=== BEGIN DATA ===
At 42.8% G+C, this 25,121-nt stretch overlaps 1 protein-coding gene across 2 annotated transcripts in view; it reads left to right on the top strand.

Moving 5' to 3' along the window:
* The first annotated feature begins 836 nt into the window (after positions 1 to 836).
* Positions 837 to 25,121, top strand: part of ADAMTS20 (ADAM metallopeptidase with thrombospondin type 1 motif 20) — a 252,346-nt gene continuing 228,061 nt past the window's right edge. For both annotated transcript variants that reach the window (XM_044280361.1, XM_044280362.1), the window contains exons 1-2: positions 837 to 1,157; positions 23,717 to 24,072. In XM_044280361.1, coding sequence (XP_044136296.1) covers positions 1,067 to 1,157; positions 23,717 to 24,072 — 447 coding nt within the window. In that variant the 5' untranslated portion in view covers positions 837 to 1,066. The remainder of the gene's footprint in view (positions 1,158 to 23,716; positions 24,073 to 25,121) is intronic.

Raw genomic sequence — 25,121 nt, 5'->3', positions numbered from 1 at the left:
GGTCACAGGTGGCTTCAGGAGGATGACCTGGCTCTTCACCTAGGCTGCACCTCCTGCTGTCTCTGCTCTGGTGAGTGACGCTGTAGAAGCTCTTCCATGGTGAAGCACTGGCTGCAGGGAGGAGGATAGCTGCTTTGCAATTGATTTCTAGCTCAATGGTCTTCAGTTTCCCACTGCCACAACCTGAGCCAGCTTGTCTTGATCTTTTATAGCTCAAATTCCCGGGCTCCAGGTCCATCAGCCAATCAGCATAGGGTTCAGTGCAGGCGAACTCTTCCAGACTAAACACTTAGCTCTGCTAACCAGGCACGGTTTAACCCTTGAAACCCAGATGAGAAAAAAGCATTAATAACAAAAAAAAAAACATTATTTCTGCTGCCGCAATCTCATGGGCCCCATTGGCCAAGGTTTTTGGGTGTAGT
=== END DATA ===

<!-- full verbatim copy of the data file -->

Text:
At 42.8% G+C, this 25,121-nt stretch overlaps 1 protein-coding gene across 2 annotated transcripts in view; it reads left to right on the top strand.

Moving 5' to 3' along the window:
* The first annotated feature begins 836 nt into the window (after positions 1 to 836).
* Positions 837 to 25,121, top strand: part of ADAMTS20 (ADAM metallopeptidase with thrombospondin type 1 motif 20) — a 252,346-nt gene continuing 228,061 nt past the window's right edge. For both annotated transcript variants that reach the window (XM_044280361.1, XM_044280362.1), the window contains exons 1-2: positions 837 to 1,157; positions 23,717 to 24,072. In XM_044280361.1, coding sequence (XP_044136296.1) covers positions 1,067 to 1,157; positions 23,717 to 24,072 — 447 coding nt within the window. In that variant the 5' untranslated portion in view covers positions 837 to 1,066. The remainder of the gene's footprint in view (positions 1,158 to 23,716; positions 24,073 to 25,121) is intronic.

Raw genomic sequence — 25,121 nt, 5'->3', positions numbered from 1 at the left:
GGTCACAGGTGGCTTCAGGAGGATGACCTGGCTCTTCACCTAGGCTGCACCTCCTGCTGTCTCTGCTCTGGTGAGTGACGCTGTAGAAGCTCTTCCATGGTGAAGCACTGGCTGCAGGGAGGAGGATAGCTGCTTTGCAATTGATTTCTAGCTCAATGGTCTTCAGTTTCCCACTGCCACAACCTGAGCCAGCTTGTCTTGATCTTTTATAGCTCAAATTCCCGGGCTCCAGGTCCATCAGCCAATCAGCATAGGGTTCAGTGCAGGCGAACTCTTCCAGACTAAACACTTAGCTCTGCTAACCAGGCACGGTTTAACCCTTGAAACCCAGATGAGAAAAAAGCATTAATAACAAAAAAAAAAACATTATTTCTGCTGCCGCAATCTCATGGGCCCCATTGGCCAAGGTTTTTGGGTGTAGT